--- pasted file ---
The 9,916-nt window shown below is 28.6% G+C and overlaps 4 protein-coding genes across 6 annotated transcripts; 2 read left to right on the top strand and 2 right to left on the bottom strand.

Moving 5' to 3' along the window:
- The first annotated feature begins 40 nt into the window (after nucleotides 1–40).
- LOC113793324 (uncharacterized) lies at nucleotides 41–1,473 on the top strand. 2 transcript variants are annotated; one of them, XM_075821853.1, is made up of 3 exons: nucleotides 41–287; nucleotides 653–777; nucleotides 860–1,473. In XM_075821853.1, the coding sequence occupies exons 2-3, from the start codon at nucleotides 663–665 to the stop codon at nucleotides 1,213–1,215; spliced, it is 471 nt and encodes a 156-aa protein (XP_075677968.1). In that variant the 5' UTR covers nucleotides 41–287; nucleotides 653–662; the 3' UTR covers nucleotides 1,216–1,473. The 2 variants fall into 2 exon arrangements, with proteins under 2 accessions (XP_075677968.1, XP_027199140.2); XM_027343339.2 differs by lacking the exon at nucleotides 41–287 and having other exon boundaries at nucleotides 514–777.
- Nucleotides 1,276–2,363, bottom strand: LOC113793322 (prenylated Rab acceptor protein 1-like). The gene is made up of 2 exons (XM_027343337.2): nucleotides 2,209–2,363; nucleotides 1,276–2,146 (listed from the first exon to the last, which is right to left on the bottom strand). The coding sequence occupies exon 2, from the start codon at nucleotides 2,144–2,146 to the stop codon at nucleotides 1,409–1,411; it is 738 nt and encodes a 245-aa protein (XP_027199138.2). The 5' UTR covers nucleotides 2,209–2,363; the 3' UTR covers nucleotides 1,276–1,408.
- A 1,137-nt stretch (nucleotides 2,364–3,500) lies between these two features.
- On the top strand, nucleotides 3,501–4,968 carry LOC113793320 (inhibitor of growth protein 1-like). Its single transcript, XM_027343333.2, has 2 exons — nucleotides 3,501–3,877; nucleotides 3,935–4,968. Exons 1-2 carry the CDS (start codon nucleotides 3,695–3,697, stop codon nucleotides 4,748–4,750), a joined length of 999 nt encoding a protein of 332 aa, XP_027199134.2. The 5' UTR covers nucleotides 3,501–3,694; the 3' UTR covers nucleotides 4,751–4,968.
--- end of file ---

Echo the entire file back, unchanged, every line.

The 9,916-nt window shown below is 28.6% G+C and overlaps 4 protein-coding genes across 6 annotated transcripts; 2 read left to right on the top strand and 2 right to left on the bottom strand.

Moving 5' to 3' along the window:
- The first annotated feature begins 40 nt into the window (after nucleotides 1–40).
- LOC113793324 (uncharacterized) lies at nucleotides 41–1,473 on the top strand. 2 transcript variants are annotated; one of them, XM_075821853.1, is made up of 3 exons: nucleotides 41–287; nucleotides 653–777; nucleotides 860–1,473. In XM_075821853.1, the coding sequence occupies exons 2-3, from the start codon at nucleotides 663–665 to the stop codon at nucleotides 1,213–1,215; spliced, it is 471 nt and encodes a 156-aa protein (XP_075677968.1). In that variant the 5' UTR covers nucleotides 41–287; nucleotides 653–662; the 3' UTR covers nucleotides 1,216–1,473. The 2 variants fall into 2 exon arrangements, with proteins under 2 accessions (XP_075677968.1, XP_027199140.2); XM_027343339.2 differs by lacking the exon at nucleotides 41–287 and having other exon boundaries at nucleotides 514–777.
- Nucleotides 1,276–2,363, bottom strand: LOC113793322 (prenylated Rab acceptor protein 1-like). The gene is made up of 2 exons (XM_027343337.2): nucleotides 2,209–2,363; nucleotides 1,276–2,146 (listed from the first exon to the last, which is right to left on the bottom strand). The coding sequence occupies exon 2, from the start codon at nucleotides 2,144–2,146 to the stop codon at nucleotides 1,409–1,411; it is 738 nt and encodes a 245-aa protein (XP_027199138.2). The 5' UTR covers nucleotides 2,209–2,363; the 3' UTR covers nucleotides 1,276–1,408.
- A 1,137-nt stretch (nucleotides 2,364–3,500) lies between these two features.
- On the top strand, nucleotides 3,501–4,968 carry LOC113793320 (inhibitor of growth protein 1-like). Its single transcript, XM_027343333.2, has 2 exons — nucleotides 3,501–3,877; nucleotides 3,935–4,968. Exons 1-2 carry the CDS (start codon nucleotides 3,695–3,697, stop codon nucleotides 4,748–4,750), a joined length of 999 nt encoding a protein of 332 aa, XP_027199134.2. The 5' UTR covers nucleotides 3,501–3,694; the 3' UTR covers nucleotides 4,751–4,968.